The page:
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Day 11: Scanno

Off the beaten track we headed. We've based ourselves in Sulmona, surrounded by mountain ranges all around us and decided to head into them. The small town of Scanno (population 2,000) was our port of call and so we took the lengthy walk to the station in order to track down the coach.

Our first impressions were extremely positive, being greeted by an effusively friendly driver and taking our seats as one of only a handful of passengers on his very modern coach. Within a few minutes we were in the mountains, the views spectacular and hardly anybody else on the road, as we passed through the odd hamlet. Although we only encountered a handful of people on our journey they all seemed known to our driver, who swapped greetings with the locals whenever we encountered one, before placing us right on time in Scanno following a visually exhilirating hour which only cost us 3.90€ each.

We were dropped off in a small square, which later transpired to be the communal meeting area where seemingly all of the 2,000 inhabitants spent their evenings. Our first port of call was to the tourist office, a mere five seconds away, where we picked up brochures detailing the whole region's national parks and a town map, which made it look as though we'd be able to see all of Scanno within half an hour. Our second port of call was to track down something to eat - it's not that we're particularly porcine so much as the tiny breakfast that we were entitled to courtesy of our hotel (one cup of coffee, one glass of juice, one pastry) had long ceased to power us. And so we set off to track down a restaurant.

That's when we first became aware that we really were in the middle of nowhere. The first pizzeria that we came across wasn't set to open until a little later. Neither were the very few others that we encountered. Clearly there's little demand in a village that doesn't get many visitors.

With no alternative we held off until the first restaurant that we'd spotted finally opened. When the food came it proved to be worth the wait though, especially as I was tired of pasta and pizza:


When the food, our half litre of wine and my big beer were despatched we headed into the old town to have a look around. Not much has changed over the centuries, the original brickwork still in place and the streets narrow. As we anticipated from our earlier peak at the map, we wrapped up the tour within half an hour, and that's including visiting some streets more than once.

With several hours remaining until the coach arrived and knowing that there was a lake down the road, we set off on a several-kilometre walk, bidding goodbye to Scanno as we left it in the distance:


The walk was entirely pleasant and traffic was light enough that we were never in any danger of being run over by cars speeding around the blind bends. We eventually found a turn-off with the lake signposted and so soon beheld a shimmering sea laying before us backed by mountain peaks and forests. It was exquisite, and so we determined to walk around it.

Unfortunately the grey clouds that we'd seen heading our way carried out their threat with aplomb and the heavens opened. We sought refuge in a cafe, no doubt abusing the goodwill of the owners by sitting down for far too long given the little we were purchasing. Italian coffee is much stronger than we're used to and so we wouldn't have been able to get through it at the same sort of speed I would've mown through my pints even if we were in a healthier financial position than we, with our purse holding a meagre 14€, actually were.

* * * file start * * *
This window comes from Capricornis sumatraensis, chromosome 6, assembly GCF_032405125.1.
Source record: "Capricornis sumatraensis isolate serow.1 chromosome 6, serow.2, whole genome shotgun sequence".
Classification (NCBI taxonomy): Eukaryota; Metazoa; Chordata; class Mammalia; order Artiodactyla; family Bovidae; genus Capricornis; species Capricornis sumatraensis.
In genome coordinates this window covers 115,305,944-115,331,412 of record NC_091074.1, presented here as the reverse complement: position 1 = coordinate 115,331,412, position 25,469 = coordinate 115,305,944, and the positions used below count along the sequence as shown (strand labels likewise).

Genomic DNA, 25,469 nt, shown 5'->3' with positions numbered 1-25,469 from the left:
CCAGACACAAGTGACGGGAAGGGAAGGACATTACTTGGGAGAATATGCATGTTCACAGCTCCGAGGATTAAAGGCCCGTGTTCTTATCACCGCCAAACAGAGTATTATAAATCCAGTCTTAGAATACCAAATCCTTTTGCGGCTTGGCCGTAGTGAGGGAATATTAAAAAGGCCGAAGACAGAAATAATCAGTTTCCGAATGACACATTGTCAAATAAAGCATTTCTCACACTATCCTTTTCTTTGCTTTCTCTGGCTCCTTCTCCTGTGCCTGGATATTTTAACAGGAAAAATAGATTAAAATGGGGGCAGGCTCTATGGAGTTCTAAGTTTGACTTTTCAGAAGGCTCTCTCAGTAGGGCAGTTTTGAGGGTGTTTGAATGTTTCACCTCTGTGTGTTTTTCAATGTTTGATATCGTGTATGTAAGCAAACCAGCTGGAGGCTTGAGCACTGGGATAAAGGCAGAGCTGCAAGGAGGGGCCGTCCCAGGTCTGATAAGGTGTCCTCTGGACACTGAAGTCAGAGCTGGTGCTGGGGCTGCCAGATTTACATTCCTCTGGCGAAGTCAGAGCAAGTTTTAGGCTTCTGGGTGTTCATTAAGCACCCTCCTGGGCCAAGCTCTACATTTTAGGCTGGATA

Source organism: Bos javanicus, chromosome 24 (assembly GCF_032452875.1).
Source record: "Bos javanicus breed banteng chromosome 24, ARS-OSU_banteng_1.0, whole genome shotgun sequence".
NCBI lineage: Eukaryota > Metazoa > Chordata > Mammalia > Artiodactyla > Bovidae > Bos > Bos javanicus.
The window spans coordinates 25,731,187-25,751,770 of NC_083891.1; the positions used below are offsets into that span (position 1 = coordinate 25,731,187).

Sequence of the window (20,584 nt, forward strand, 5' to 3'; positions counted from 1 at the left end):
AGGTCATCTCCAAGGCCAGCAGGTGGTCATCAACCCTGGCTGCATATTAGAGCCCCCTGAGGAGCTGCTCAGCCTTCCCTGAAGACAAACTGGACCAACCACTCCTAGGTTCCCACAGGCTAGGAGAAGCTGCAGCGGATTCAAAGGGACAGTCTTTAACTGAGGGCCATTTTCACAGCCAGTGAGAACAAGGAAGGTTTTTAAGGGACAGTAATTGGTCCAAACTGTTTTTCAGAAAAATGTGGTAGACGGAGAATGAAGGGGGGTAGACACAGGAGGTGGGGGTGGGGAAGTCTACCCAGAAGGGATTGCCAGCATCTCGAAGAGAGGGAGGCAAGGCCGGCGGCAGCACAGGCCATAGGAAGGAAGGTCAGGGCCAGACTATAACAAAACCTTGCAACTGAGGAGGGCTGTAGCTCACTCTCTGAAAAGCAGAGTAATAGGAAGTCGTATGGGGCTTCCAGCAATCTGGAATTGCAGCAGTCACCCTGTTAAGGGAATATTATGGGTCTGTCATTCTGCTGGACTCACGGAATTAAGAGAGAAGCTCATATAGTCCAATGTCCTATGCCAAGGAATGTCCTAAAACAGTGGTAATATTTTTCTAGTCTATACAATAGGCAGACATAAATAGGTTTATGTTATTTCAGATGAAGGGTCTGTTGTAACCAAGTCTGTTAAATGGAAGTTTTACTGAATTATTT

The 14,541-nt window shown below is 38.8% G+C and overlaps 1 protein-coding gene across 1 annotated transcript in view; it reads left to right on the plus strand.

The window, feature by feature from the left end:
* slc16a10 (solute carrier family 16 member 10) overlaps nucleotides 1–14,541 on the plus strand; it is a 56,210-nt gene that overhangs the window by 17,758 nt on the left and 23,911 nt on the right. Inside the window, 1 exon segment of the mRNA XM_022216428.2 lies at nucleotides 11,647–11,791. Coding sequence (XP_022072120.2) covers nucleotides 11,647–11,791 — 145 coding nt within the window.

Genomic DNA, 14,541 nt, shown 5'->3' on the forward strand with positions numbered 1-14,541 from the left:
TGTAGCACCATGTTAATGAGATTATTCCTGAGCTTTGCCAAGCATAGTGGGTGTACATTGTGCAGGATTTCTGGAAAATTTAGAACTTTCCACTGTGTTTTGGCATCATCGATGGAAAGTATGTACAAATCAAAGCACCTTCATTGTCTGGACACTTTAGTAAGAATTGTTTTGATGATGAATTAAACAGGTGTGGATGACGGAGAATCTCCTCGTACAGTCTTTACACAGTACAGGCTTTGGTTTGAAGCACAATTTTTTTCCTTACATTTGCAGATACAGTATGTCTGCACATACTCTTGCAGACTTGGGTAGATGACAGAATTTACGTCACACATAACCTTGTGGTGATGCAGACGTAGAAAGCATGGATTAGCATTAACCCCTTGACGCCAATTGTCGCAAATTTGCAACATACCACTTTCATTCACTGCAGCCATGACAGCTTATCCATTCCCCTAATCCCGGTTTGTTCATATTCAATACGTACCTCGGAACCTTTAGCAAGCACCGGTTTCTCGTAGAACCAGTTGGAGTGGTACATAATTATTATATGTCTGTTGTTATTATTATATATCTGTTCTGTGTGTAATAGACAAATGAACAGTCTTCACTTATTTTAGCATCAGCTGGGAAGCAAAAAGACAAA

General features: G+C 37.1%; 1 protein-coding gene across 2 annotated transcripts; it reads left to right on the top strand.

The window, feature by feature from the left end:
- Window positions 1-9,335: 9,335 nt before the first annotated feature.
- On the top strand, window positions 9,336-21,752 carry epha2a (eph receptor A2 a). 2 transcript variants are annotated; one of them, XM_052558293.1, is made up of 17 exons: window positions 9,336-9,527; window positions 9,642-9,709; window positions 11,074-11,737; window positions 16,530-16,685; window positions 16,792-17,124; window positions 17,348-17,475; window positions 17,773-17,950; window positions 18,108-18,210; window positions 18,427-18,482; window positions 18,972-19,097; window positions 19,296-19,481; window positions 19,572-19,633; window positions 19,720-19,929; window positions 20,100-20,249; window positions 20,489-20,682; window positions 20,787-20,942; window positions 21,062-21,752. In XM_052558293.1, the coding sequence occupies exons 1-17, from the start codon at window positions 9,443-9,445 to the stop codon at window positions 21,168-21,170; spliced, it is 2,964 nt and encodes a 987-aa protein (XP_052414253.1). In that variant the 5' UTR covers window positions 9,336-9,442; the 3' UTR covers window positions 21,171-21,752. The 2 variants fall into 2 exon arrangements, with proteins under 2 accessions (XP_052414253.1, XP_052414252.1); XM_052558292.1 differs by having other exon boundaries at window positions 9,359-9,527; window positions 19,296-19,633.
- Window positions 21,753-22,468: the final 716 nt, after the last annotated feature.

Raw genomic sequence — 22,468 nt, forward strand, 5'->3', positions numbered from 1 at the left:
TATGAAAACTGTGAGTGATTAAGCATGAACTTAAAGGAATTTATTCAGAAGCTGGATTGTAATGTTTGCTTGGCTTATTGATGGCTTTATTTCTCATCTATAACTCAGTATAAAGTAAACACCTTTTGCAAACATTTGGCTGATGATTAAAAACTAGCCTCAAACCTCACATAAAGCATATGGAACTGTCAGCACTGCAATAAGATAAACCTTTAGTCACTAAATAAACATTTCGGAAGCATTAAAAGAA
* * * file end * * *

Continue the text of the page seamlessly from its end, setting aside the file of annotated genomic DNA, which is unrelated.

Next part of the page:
Within a couple of hours the rain, its massive drops reminiscent of those that we see in documentaries shot during monsoons, hadn't abated one bit and so we shrugged and accepted our fate - wearing our shorts and summer shirts, we'd have to do the long uphill walk back to Scanno through the downpour. The hostess dutifully apologised for the weather as we settled up.

I shan't lie and pretend that getting soaked to the skin was pleasant - it wasn't. But you roll with the punches and we arrived back in Scanno with a couple of hours to spare, which we ate into with a second tour of this historic town. Even on tired legs we couldn't stretch it out for more than half an hour! Concerned that the Italian attitude to punctuality might see the driver not stick to his timetable and potentially leave us stranded we resolved to sit in the main square and keep an eye out, and so we sat on a bench for over an hour watching the locals go about their business. It seems that every man in the village comes out in the evening. If there's a bench they sit on it, whilst others stand in groups or congregate on steps, and they talk, chat and blabber non-stop. I have no idea what on Earth they can find so engaging since the previous night, but there was no let-up, and it intensified once the women (whom we supposed would be at home cooking) emerged from the church facing us.

Our driver arrived with plenty of time to spare and, just like his matutinal colleague, knew everybody and so ran the gauntlet of locals on his way to one of the cafes. And once he'd sated his need for conversation and caffeine, our return home commenced right on time and we enjoyed another spectacular drive through the mountains.









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